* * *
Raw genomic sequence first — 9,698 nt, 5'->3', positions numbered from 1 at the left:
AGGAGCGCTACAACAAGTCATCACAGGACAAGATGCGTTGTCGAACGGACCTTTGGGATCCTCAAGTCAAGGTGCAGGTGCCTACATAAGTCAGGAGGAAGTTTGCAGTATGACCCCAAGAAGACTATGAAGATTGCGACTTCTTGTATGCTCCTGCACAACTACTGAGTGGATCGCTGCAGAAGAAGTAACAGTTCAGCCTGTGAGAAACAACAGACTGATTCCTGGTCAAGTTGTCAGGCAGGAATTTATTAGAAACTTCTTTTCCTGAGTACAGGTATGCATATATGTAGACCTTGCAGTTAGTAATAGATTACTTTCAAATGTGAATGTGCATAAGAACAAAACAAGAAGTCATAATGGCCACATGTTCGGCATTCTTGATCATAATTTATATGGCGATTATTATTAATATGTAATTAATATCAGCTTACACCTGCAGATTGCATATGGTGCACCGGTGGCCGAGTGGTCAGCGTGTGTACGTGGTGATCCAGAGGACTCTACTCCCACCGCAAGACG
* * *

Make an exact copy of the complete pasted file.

Raw genomic sequence first — 9,698 nt, 5'->3', positions numbered from 1 at the left:
AGGAGCGCTACAACAAGTCATCACAGGACAAGATGCGTTGTCGAACGGACCTTTGGGATCCTCAAGTCAAGGTGCAGGTGCCTACATAAGTCAGGAGGAAGTTTGCAGTATGACCCCAAGAAGACTATGAAGATTGCGACTTCTTGTATGCTCCTGCACAACTACTGAGTGGATCGCTGCAGAAGAAGTAACAGTTCAGCCTGTGAGAAACAACAGACTGATTCCTGGTCAAGTTGTCAGGCAGGAATTTATTAGAAACTTCTTTTCCTGAGTACAGGTATGCATATATGTAGACCTTGCAGTTAGTAATAGATTACTTTCAAATGTGAATGTGCATAAGAACAAAACAAGAAGTCATAATGGCCACATGTTCGGCATTCTTGATCATAATTTATATGGCGATTATTATTAATATGTAATTAATATCAGCTTACACCTGCAGATTGCATATGGTGCACCGGTGGCCGAGTGGTCAGCGTGTGTACGTGGTGATCCAGAGGACTCTACTCCCACCGCAAGACG